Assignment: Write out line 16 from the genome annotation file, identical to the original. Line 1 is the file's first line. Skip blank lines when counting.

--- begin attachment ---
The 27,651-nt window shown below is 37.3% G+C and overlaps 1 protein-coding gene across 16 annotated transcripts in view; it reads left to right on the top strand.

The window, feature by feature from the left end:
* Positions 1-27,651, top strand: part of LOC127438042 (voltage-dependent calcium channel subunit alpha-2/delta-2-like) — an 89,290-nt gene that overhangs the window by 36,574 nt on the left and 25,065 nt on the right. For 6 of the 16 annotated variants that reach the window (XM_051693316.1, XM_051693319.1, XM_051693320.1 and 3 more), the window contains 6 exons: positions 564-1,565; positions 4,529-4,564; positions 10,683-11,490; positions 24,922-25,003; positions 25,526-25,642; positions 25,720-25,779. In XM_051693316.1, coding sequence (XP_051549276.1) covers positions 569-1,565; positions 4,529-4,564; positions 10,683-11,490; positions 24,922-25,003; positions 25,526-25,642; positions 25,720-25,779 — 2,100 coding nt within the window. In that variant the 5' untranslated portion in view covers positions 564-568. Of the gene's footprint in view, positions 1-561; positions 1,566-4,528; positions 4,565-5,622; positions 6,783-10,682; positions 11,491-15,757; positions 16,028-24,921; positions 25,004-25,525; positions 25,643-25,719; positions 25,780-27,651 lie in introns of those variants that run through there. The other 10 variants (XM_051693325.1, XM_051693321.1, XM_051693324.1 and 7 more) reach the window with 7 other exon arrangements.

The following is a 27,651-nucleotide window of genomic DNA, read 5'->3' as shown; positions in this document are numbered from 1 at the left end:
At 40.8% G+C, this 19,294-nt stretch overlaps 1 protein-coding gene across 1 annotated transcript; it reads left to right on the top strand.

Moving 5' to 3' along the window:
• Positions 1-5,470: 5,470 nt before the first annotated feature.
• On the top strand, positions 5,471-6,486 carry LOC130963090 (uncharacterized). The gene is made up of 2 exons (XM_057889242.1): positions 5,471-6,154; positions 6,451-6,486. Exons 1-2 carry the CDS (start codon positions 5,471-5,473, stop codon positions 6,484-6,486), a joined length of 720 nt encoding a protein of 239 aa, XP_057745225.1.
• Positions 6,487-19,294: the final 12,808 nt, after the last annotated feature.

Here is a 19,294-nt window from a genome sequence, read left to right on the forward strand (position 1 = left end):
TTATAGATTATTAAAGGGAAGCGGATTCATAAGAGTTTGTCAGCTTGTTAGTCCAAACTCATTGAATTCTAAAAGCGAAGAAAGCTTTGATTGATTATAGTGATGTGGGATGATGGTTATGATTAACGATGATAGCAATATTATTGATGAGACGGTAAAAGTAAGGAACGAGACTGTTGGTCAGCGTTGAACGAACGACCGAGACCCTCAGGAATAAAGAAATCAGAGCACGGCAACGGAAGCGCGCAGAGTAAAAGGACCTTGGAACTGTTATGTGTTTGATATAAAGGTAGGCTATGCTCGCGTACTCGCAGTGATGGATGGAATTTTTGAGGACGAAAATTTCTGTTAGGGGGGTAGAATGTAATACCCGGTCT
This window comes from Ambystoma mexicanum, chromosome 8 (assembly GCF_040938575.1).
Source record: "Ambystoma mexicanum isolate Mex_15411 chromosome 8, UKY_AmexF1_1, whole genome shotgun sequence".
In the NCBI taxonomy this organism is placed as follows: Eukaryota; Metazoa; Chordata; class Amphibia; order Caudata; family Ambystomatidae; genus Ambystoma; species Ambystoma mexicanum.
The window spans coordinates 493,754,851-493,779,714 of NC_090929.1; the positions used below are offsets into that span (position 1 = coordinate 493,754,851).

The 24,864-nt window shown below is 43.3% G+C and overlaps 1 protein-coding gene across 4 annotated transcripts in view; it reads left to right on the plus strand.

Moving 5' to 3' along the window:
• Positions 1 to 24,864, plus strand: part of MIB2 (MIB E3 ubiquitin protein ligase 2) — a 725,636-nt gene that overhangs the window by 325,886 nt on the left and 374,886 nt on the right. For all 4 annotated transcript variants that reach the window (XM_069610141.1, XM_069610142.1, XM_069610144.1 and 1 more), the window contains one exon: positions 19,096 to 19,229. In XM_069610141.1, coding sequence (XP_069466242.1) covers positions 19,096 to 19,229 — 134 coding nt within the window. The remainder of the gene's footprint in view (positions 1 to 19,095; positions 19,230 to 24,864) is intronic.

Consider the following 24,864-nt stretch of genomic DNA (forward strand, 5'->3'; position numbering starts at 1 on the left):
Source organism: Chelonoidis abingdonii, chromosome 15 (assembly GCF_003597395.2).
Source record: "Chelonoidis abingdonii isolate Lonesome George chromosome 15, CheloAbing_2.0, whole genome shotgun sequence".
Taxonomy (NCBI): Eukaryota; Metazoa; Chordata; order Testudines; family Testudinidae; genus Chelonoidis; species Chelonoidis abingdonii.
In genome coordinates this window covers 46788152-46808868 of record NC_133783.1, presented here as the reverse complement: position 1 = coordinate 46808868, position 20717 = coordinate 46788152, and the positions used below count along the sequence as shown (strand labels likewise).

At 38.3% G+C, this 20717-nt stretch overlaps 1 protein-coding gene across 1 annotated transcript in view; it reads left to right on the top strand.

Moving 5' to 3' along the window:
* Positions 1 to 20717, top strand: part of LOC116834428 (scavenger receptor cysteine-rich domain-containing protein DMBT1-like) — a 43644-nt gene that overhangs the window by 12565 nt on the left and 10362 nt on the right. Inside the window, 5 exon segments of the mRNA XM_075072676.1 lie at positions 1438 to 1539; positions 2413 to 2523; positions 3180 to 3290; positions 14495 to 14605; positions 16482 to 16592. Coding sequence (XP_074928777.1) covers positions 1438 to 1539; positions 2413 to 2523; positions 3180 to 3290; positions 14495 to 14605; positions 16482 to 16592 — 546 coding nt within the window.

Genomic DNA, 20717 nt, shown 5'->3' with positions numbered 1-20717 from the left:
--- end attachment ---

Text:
The 24,864-nt window shown below is 43.3% G+C and overlaps 1 protein-coding gene across 4 annotated transcripts in view; it reads left to right on the plus strand.